Flexible sigmoidoscopy is an internal exam of the rectum and lower third of the large intestine using a thin flexible lighted tube (“scope”). The doctor may take pictures and biopsy tissue to be checked under a microscope if needed. Biopsies or removal of polyps are painless procedures.
The most common reasons for a sigmoidoscopy include:
Diagnosis of diarrhea
Your doctor will provide you with specific instructions. Generally, a small Fleet enema is used to cleanse the lower intestine. Once the enema is given, do not eat until after the procedure. If you take Coumadin, Plavix or another blood thinner, consult with the physician who prescribed it. Sedation is generally not required; however, if you do require sedation, an intravenous line will be started. If sedation is given, you will need to arrange for a family member or a friend to drive you home following the examination. You will not be permitted to drive if you receive sedation.
Prior to the procedure, a nurse will review your medical history and medications. During the sigmoidoscopy, your blood pressure and pulse will be monitored. The physician will insert a flexible scope into the rectum and slowly advance to the colon. The physician can examine the lining of this area. Air is introduced into the colon to help the physician to see better. The physician can take biopsies and/or remove polyps at this time.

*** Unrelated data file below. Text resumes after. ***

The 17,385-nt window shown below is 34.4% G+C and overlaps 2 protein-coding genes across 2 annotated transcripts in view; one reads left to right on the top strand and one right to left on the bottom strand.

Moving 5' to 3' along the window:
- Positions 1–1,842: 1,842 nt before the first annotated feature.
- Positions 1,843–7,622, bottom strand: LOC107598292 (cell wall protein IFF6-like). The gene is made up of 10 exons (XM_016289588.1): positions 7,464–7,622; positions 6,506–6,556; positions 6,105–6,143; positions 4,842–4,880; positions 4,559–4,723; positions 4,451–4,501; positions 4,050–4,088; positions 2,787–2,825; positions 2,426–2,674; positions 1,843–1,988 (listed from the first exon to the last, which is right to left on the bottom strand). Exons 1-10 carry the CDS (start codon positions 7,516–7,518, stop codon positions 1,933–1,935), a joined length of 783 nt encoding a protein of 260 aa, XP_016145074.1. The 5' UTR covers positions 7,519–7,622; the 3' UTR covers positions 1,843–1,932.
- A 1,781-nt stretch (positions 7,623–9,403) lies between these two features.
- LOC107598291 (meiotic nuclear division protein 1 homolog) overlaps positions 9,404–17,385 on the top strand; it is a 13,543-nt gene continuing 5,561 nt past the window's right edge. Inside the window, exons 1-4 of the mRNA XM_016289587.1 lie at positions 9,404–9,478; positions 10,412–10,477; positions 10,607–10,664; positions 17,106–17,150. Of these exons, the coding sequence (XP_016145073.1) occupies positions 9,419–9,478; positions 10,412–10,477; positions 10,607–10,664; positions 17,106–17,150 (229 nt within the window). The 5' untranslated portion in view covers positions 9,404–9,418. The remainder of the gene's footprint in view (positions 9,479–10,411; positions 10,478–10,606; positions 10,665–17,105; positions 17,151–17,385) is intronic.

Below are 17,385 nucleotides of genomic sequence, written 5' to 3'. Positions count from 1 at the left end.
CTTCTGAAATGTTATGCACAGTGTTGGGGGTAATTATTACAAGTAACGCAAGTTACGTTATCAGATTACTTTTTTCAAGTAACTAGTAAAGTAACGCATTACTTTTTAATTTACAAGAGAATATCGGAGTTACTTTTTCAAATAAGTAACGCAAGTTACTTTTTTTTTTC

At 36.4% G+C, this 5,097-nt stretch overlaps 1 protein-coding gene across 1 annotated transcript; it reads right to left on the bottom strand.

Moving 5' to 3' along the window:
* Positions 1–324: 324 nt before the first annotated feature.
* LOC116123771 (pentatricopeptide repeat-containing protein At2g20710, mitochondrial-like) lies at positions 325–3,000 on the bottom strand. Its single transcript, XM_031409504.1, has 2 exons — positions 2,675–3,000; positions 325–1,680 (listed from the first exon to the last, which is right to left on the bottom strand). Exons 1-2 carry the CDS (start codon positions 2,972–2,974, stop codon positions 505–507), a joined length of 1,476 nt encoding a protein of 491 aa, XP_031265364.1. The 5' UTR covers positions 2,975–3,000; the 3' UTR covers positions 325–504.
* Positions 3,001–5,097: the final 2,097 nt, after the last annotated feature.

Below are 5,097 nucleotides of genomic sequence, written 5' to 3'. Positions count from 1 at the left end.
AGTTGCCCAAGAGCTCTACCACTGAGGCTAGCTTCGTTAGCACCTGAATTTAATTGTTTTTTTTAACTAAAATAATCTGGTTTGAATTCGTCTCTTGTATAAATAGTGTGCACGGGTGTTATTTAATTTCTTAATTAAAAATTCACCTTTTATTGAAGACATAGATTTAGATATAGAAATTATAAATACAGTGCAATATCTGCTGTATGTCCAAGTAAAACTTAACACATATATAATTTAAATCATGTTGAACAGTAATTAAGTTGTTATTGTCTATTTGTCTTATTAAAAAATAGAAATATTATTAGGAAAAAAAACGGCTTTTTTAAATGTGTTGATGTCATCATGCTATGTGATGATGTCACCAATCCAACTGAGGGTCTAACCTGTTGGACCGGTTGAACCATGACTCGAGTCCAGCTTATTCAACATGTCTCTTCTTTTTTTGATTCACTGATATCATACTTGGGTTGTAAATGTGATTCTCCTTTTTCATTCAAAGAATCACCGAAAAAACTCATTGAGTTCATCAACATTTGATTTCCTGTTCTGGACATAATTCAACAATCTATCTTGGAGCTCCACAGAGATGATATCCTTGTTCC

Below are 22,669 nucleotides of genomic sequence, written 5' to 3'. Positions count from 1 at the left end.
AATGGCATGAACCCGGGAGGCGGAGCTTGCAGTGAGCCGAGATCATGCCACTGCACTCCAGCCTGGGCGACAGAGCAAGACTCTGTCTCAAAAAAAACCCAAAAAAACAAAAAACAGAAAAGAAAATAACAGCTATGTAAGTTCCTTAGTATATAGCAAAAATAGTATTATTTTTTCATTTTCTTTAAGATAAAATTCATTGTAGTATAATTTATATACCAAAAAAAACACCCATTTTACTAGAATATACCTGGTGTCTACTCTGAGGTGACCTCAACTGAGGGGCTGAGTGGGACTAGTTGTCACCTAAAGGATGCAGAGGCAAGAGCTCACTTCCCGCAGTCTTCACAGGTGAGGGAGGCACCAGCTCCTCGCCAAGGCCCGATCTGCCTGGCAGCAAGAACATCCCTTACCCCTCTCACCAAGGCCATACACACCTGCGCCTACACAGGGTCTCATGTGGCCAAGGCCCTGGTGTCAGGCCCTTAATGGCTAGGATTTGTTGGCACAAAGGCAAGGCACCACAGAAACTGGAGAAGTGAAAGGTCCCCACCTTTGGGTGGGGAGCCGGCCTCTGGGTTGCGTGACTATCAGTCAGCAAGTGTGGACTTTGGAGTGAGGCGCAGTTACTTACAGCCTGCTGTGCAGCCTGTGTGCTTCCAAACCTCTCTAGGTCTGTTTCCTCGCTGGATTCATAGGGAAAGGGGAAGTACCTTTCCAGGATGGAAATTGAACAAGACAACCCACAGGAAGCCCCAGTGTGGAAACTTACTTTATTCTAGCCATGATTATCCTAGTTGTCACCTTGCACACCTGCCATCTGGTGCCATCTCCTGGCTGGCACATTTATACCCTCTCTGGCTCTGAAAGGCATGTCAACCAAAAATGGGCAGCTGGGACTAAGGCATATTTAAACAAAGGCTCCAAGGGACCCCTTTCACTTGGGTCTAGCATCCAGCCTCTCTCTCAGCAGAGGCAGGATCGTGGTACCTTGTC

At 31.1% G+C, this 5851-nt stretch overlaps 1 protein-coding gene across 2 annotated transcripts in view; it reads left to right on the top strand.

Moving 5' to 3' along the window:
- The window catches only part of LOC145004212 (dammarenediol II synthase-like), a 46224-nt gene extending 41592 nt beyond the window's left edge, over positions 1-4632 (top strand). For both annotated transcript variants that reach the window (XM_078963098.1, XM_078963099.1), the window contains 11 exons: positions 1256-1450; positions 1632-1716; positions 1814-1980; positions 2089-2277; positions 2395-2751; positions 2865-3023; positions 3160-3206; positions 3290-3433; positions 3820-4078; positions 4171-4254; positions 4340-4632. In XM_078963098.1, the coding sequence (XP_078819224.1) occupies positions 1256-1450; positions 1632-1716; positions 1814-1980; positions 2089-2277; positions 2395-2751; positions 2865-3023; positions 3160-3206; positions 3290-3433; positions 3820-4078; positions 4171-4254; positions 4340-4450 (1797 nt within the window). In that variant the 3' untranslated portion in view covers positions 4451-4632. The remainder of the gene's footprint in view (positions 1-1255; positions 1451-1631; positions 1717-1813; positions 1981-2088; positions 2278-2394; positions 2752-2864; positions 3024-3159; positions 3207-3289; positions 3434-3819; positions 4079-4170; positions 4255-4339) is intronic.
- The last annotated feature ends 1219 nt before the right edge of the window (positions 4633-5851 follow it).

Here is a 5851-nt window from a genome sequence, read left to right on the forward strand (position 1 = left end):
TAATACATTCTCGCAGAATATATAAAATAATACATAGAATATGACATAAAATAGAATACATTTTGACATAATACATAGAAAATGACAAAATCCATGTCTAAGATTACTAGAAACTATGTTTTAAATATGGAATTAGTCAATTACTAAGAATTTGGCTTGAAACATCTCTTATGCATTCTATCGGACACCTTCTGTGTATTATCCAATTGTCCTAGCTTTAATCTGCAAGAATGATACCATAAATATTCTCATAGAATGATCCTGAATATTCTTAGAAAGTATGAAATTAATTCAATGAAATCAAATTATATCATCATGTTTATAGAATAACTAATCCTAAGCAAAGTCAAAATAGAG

After the procedure, the doctor will review your test results. Prior to discharge, your discharge instructions will be reviewed with you by the nursing staff. A written copy of the procedure findings and instructions and patient education will be sent home with you. You may feel bloated and will be encouraged to pass the air.
Sigmoidoscopy is a safe procedure. The following is a list of complications:
Sigmoidoscopy is a very safe procedure that provides important information of the distal colon only.